From The Desk Of Nada Surf’s Matthew Caws: Museum Of The Moving Image

Nada Surf’s Matthew Caws isn’t big on organized religion, but when the spirit does move him, it always has a soundtrack. And that soundtrack has come a long way over the last 16 years. You’d be hard-pressed to discern so much as a whiff of snarky 1996 hit “Popular” amid the bracing, impeccably crafted power pop the trio hammers out with breathless efficiency on its new release, The Stars Are Indifferent To Astronomy (Barsuk). The transportive power of music is something Caws touches on quite frequently on Astronomy—that is, when he can tear himself away from more pressing concerns for our fucked-up planet. Caws will be guest editing all week. Read our new Q&A with him, and check out our cover story on Nada Surf in last month’s issue of MAGNET.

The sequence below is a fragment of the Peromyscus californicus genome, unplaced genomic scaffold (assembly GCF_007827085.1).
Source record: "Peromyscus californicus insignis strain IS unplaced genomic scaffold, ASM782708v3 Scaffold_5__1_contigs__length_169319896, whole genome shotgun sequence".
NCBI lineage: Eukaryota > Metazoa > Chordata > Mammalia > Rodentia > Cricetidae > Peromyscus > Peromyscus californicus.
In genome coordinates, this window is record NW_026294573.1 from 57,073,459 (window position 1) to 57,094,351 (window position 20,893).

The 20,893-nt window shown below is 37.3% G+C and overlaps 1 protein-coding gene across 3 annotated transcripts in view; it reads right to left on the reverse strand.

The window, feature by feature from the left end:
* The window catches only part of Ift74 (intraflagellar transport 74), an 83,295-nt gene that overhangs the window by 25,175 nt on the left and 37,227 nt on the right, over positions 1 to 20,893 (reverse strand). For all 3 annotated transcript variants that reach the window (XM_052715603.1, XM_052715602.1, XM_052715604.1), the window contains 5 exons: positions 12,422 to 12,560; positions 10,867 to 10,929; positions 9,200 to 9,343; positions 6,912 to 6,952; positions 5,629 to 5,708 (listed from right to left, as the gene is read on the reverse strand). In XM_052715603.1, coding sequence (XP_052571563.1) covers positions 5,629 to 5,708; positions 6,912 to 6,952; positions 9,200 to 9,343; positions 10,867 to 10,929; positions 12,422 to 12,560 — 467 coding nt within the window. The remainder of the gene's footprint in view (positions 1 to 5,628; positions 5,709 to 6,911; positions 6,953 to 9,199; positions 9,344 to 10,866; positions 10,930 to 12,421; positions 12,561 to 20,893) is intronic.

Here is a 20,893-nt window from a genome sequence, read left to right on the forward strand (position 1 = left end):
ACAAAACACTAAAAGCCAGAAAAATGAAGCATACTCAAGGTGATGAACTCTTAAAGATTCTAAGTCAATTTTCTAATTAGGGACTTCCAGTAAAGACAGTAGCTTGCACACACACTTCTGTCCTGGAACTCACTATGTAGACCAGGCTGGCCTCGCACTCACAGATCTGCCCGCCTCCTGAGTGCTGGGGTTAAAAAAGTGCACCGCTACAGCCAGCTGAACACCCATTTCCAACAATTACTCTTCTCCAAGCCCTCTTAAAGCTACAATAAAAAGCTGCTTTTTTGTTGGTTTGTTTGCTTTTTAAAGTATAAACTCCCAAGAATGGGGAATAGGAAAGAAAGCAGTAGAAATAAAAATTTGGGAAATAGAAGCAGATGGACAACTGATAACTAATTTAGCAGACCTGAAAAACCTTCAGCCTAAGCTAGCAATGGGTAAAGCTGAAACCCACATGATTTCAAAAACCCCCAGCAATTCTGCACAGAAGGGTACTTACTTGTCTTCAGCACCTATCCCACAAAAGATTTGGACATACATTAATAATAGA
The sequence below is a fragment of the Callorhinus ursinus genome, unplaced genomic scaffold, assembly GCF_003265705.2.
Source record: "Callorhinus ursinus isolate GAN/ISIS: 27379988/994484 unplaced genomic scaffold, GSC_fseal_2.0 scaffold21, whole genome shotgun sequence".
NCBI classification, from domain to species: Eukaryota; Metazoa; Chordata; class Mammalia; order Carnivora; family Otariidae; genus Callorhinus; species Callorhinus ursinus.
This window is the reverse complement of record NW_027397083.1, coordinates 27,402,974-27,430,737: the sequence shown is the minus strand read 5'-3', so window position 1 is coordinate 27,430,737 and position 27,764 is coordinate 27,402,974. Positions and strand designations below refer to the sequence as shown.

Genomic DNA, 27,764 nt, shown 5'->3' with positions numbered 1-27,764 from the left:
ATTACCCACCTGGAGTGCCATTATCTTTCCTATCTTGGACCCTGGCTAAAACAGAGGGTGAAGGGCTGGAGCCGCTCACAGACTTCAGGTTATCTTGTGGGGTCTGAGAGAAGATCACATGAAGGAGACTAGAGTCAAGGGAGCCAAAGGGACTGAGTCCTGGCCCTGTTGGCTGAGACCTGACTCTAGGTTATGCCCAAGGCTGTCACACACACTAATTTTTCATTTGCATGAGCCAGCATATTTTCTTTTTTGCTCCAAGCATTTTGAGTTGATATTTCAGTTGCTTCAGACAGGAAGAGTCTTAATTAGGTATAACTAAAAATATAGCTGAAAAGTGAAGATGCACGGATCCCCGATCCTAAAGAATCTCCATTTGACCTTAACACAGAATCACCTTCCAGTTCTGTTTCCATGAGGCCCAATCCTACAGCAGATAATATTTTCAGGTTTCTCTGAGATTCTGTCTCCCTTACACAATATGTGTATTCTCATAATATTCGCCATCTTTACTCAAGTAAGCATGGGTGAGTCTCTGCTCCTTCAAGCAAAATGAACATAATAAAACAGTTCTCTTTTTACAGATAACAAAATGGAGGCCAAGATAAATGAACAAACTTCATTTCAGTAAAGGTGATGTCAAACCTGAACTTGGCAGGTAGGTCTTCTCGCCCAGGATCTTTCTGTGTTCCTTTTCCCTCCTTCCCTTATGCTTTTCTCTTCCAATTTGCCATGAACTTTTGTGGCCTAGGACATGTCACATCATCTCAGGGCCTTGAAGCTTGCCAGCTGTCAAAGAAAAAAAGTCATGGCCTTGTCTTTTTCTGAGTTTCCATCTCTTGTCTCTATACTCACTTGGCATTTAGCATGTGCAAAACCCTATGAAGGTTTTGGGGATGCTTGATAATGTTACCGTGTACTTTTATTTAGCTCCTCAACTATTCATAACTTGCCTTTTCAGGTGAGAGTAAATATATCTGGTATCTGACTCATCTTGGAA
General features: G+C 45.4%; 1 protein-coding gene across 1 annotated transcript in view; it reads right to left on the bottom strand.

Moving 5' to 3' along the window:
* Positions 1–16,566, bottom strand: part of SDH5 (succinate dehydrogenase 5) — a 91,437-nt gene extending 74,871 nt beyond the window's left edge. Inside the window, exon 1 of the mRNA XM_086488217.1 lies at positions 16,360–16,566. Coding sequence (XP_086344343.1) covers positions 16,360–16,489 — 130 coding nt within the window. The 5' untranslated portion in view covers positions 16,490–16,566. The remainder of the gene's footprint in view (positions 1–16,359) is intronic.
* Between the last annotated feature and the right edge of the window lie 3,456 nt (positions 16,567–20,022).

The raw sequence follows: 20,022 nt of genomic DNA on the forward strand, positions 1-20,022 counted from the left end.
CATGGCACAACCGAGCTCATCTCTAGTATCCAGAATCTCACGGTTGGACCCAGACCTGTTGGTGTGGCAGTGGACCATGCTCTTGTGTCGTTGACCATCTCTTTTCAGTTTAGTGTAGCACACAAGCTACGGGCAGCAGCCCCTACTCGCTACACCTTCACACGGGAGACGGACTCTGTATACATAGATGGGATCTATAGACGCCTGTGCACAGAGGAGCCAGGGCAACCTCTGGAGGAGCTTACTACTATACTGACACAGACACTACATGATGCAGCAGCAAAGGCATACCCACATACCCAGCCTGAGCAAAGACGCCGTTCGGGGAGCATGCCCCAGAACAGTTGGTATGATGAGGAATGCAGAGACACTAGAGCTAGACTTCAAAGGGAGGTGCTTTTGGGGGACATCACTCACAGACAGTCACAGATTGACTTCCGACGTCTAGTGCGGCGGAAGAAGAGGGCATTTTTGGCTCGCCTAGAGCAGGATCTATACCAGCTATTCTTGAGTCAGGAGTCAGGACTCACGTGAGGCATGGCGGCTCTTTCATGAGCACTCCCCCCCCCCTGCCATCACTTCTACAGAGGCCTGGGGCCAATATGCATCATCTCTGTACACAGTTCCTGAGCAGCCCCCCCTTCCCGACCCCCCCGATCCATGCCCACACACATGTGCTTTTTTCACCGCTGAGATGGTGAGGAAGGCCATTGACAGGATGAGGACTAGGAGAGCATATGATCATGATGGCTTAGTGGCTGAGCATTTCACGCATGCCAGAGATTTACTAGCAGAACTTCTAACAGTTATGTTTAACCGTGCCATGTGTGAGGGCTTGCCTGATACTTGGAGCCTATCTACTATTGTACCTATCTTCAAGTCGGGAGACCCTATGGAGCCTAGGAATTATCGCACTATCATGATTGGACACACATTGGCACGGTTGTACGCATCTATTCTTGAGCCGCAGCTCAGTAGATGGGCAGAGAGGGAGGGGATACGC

Caws: This museum was recently re-modeled and is very much worth a visit. They have loads of incredible old movie cameras and early televisions as well as hands-on areas where you can make animated videos and email them to yourself, act something out in front of a camera and have it turned into a flip-book, dub new dialogue onto movie scenes ranging from The Wizard Of Oz to School Of Rock, dub Foley sound effects or play the very first video game. They just had a great exhibition called Jim Henson’s Fantastic World. The best part was that the walls of the exhibit were lined with his story boards, where you could see some of the breadth of his imagination.

Video after the jump.